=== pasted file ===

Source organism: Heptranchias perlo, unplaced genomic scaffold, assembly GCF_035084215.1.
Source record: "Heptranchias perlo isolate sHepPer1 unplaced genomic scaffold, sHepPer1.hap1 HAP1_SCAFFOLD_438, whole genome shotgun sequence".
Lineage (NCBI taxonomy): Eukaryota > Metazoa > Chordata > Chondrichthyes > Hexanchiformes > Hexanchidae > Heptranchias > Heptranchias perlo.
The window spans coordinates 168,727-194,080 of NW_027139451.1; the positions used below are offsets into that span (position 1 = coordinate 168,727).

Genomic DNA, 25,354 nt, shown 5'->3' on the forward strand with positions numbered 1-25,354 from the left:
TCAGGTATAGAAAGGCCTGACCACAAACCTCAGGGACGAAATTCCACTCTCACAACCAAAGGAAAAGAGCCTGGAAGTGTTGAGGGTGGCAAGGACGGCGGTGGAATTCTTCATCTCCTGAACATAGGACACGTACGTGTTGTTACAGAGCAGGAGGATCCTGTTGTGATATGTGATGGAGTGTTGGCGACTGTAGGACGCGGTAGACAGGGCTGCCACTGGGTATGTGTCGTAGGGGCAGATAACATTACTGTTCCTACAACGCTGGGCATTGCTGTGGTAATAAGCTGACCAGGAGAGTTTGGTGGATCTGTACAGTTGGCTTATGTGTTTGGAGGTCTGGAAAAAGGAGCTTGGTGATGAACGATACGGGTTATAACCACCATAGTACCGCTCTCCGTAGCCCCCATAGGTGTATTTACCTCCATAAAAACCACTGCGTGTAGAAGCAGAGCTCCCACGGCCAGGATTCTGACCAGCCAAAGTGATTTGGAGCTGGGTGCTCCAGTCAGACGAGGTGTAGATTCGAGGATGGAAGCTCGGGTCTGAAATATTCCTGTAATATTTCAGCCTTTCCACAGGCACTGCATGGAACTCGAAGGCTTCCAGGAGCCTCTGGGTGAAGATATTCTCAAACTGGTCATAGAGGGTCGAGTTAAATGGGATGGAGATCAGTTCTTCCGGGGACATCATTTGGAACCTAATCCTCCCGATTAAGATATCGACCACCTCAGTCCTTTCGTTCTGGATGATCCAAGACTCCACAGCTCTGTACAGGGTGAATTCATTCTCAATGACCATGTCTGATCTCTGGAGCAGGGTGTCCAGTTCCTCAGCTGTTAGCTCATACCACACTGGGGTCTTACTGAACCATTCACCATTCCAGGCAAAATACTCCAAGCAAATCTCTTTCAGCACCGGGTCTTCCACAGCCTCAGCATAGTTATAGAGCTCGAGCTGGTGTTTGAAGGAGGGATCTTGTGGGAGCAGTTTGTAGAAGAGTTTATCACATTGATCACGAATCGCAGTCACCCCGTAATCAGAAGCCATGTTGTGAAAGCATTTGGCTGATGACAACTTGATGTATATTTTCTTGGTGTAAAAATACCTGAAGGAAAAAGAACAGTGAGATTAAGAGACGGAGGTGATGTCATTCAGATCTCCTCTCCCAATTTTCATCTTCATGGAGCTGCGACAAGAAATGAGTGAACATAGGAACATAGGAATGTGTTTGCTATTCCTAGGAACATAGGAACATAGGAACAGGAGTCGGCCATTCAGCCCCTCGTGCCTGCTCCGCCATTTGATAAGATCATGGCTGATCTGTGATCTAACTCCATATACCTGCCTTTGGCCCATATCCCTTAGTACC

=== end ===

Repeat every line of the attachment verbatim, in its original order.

Source organism: Heptranchias perlo, unplaced genomic scaffold, assembly GCF_035084215.1.
Source record: "Heptranchias perlo isolate sHepPer1 unplaced genomic scaffold, sHepPer1.hap1 HAP1_SCAFFOLD_438, whole genome shotgun sequence".
Lineage (NCBI taxonomy): Eukaryota > Metazoa > Chordata > Chondrichthyes > Hexanchiformes > Hexanchidae > Heptranchias > Heptranchias perlo.
The window spans coordinates 168,727-194,080 of NW_027139451.1; the positions used below are offsets into that span (position 1 = coordinate 168,727).

Genomic DNA, 25,354 nt, shown 5'->3' on the forward strand with positions numbered 1-25,354 from the left:
TCAGGTATAGAAAGGCCTGACCACAAACCTCAGGGACGAAATTCCACTCTCACAACCAAAGGAAAAGAGCCTGGAAGTGTTGAGGGTGGCAAGGACGGCGGTGGAATTCTTCATCTCCTGAACATAGGACACGTACGTGTTGTTACAGAGCAGGAGGATCCTGTTGTGATATGTGATGGAGTGTTGGCGACTGTAGGACGCGGTAGACAGGGCTGCCACTGGGTATGTGTCGTAGGGGCAGATAACATTACTGTTCCTACAACGCTGGGCATTGCTGTGGTAATAAGCTGACCAGGAGAGTTTGGTGGATCTGTACAGTTGGCTTATGTGTTTGGAGGTCTGGAAAAAGGAGCTTGGTGATGAACGATACGGGTTATAACCACCATAGTACCGCTCTCCGTAGCCCCCATAGGTGTATTTACCTCCATAAAAACCACTGCGTGTAGAAGCAGAGCTCCCACGGCCAGGATTCTGACCAGCCAAAGTGATTTGGAGCTGGGTGCTCCAGTCAGACGAGGTGTAGATTCGAGGATGGAAGCTCGGGTCTGAAATATTCCTGTAATATTTCAGCCTTTCCACAGGCACTGCATGGAACTCGAAGGCTTCCAGGAGCCTCTGGGTGAAGATATTCTCAAACTGGTCATAGAGGGTCGAGTTAAATGGGATGGAGATCAGTTCTTCCGGGGACATCATTTGGAACCTAATCCTCCCGATTAAGATATCGACCACCTCAGTCCTTTCGTTCTGGATGATCCAAGACTCCACAGCTCTGTACAGGGTGAATTCATTCTCAATGACCATGTCTGATCTCTGGAGCAGGGTGTCCAGTTCCTCAGCTGTTAGCTCATACCACACTGGGGTCTTACTGAACCATTCACCATTCCAGGCAAAATACTCCAAGCAAATCTCTTTCAGCACCGGGTCTTCCACAGCCTCAGCATAGTTATAGAGCTCGAGCTGGTGTTTGAAGGAGGGATCTTGTGGGAGCAGTTTGTAGAAGAGTTTATCACATTGATCACGAATCGCAGTCACCCCGTAATCAGAAGCCATGTTGTGAAAGCATTTGGCTGATGACAACTTGATGTATATTTTCTTGGTGTAAAAATACCTGAAGGAAAAAGAACAGTGAGATTAAGAGACGGAGGTGATGTCATTCAGATCTCCTCTCCCAATTTTCATCTTCATGGAGCTGCGACAAGAAATGAGTGAACATAGGAACATAGGAATGTGTTTGCTATTCCTAGGAACATAGGAACATAGGAACAGGAGTCGGCCATTCAGCCCCTCGTGCCTGCTCCGCCATTTGATAAGATCATGGCTGATCTGTGATCTAACTCCATATACCTGCCTTTGGCCCATATCCCTTAGTACC